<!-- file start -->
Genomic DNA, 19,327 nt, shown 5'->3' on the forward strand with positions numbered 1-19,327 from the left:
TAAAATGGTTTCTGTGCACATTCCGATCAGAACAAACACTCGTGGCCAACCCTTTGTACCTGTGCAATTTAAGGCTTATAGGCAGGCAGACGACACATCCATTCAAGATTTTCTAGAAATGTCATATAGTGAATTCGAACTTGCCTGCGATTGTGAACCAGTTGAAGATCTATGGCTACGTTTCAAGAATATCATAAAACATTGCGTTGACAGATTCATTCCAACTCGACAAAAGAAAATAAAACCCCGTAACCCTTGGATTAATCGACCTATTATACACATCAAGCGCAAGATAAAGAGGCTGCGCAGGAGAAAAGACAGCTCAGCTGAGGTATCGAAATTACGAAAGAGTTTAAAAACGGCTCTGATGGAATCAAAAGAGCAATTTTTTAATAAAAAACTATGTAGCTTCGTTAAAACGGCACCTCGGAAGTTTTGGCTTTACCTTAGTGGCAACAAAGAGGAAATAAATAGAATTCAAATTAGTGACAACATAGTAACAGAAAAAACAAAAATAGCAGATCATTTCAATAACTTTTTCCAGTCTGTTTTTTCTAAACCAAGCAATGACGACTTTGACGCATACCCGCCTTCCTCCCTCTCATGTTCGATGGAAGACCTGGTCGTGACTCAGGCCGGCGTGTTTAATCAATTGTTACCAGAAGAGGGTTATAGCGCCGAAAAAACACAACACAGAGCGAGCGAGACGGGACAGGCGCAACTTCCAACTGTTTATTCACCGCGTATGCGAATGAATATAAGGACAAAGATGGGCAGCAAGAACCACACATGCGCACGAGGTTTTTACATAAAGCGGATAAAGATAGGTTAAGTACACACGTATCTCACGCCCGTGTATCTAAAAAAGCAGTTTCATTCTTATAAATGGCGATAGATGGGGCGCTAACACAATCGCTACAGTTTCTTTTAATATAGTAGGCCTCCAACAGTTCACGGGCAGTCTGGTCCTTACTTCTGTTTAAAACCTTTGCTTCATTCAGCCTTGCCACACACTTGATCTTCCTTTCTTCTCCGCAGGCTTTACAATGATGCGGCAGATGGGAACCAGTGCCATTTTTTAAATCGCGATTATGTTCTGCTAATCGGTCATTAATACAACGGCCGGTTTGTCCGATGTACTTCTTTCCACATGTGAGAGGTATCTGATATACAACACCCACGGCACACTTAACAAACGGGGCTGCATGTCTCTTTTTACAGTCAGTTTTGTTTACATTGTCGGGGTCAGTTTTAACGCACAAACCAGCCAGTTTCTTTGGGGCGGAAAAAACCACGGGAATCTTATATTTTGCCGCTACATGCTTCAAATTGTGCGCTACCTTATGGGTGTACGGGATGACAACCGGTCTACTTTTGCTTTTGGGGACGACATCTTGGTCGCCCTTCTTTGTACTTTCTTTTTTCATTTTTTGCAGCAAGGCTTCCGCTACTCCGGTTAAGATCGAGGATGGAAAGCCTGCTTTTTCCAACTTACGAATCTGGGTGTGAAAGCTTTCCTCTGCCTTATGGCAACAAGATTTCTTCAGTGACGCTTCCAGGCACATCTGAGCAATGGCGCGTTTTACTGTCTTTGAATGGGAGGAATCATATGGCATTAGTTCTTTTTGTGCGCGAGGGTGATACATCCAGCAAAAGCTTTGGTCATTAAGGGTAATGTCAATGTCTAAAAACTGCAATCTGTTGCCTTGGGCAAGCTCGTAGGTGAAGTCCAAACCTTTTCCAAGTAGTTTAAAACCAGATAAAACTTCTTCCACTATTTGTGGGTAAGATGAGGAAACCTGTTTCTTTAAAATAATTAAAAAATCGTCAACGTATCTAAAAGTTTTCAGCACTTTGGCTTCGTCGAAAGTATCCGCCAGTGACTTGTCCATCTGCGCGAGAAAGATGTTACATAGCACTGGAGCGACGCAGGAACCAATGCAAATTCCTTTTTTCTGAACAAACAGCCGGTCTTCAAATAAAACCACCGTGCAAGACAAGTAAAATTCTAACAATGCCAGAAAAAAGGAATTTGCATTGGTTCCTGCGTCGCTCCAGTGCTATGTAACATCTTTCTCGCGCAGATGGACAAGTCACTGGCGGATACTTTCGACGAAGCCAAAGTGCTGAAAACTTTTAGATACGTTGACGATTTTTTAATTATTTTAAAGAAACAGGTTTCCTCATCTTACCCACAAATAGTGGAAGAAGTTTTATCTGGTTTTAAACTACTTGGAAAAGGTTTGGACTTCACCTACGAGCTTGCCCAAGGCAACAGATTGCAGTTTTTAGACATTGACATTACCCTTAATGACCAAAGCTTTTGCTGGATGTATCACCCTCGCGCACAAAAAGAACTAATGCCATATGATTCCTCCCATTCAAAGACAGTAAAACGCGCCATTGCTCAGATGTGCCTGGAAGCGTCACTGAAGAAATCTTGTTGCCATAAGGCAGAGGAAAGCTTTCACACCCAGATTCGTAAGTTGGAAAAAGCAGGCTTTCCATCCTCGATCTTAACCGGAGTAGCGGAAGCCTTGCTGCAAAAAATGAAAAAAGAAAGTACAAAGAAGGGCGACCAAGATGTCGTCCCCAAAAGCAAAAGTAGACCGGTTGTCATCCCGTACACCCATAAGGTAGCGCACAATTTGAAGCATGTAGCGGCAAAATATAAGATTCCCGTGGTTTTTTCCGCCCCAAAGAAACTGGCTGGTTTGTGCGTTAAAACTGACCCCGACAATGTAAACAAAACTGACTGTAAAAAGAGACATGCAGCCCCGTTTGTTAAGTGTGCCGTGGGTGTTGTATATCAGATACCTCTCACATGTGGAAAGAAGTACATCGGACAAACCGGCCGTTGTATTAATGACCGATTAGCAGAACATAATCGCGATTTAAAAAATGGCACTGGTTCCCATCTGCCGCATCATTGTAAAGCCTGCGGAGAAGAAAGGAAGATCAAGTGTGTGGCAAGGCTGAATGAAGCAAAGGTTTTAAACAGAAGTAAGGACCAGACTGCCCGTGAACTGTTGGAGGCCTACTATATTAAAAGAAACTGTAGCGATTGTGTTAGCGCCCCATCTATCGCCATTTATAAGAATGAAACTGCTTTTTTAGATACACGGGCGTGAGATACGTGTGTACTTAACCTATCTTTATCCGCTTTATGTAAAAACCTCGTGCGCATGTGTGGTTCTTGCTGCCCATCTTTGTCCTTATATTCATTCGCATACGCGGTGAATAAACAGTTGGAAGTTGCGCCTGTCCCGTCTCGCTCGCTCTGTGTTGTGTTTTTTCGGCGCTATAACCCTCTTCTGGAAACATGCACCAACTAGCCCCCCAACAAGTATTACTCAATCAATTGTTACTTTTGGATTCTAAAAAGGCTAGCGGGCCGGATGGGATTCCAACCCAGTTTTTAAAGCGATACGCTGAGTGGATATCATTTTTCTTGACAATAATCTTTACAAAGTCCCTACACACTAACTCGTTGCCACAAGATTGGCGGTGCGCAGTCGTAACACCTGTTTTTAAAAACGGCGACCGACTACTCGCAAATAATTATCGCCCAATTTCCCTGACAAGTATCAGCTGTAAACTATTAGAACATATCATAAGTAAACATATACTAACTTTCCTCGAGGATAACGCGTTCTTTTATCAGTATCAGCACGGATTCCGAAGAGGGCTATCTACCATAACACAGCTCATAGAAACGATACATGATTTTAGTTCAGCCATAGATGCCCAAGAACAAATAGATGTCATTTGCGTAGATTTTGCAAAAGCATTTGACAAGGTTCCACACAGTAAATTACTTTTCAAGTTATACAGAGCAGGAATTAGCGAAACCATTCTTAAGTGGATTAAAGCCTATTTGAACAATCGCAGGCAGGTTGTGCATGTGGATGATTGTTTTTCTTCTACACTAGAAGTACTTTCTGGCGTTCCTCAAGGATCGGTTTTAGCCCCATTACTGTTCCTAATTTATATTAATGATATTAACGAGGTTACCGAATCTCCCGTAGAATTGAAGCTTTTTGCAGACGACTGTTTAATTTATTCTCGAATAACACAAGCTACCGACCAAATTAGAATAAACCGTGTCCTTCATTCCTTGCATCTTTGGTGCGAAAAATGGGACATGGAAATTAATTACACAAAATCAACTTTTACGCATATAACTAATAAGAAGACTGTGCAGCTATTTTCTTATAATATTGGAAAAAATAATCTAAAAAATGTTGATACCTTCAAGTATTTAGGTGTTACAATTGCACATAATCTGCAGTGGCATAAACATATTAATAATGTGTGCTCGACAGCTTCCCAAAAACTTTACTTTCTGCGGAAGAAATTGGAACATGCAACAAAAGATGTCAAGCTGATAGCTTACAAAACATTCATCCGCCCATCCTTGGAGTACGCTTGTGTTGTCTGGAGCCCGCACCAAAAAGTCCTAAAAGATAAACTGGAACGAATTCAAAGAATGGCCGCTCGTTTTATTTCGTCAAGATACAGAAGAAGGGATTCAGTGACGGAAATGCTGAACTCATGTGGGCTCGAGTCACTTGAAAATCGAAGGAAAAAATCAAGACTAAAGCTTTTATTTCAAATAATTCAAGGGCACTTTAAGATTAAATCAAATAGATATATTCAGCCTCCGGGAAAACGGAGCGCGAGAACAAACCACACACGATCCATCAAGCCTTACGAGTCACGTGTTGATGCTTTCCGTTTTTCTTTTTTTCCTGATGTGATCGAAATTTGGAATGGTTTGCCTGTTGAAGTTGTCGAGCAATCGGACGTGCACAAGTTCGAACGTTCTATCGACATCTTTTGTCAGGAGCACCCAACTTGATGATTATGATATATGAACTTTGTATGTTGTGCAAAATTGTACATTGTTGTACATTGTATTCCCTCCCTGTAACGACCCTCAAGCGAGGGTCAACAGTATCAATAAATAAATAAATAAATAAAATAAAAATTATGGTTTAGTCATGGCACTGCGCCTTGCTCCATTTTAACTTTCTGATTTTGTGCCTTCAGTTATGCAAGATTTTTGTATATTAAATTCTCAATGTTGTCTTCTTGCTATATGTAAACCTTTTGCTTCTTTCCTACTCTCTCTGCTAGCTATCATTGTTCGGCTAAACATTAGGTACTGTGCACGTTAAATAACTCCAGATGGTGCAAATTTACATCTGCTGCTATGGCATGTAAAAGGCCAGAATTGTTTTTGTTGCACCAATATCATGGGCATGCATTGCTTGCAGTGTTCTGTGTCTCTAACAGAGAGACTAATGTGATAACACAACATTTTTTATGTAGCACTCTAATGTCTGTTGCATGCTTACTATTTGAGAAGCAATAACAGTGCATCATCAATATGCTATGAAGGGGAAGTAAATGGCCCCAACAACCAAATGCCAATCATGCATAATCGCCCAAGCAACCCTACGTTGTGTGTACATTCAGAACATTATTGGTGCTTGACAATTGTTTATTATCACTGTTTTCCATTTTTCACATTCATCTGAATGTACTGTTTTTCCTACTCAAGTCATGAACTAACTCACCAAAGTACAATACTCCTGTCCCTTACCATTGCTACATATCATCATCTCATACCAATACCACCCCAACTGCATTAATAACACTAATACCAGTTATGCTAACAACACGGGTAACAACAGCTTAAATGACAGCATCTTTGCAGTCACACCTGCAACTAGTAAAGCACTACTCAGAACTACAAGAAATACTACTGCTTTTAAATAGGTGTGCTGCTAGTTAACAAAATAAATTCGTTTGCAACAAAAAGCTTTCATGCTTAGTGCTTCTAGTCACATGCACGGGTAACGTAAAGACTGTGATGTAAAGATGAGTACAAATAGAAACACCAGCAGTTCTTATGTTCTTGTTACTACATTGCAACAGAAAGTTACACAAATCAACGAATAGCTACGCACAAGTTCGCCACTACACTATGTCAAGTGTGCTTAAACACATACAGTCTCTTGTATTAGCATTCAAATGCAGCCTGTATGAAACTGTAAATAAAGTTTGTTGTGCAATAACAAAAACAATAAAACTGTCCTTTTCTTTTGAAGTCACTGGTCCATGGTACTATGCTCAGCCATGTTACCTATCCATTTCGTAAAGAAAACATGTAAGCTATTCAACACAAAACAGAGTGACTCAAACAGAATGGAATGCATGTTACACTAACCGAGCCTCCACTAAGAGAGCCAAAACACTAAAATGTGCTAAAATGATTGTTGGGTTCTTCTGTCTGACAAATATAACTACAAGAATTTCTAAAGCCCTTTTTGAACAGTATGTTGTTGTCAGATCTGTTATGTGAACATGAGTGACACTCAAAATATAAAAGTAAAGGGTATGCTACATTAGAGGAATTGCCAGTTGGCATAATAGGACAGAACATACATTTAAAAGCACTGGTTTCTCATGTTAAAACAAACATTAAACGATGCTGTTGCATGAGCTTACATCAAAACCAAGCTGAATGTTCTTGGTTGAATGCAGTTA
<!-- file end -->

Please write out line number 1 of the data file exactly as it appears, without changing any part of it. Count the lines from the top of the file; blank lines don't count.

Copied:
Genomic DNA, 19,327 nt, shown 5'->3' on the forward strand with positions numbered 1-19,327 from the left: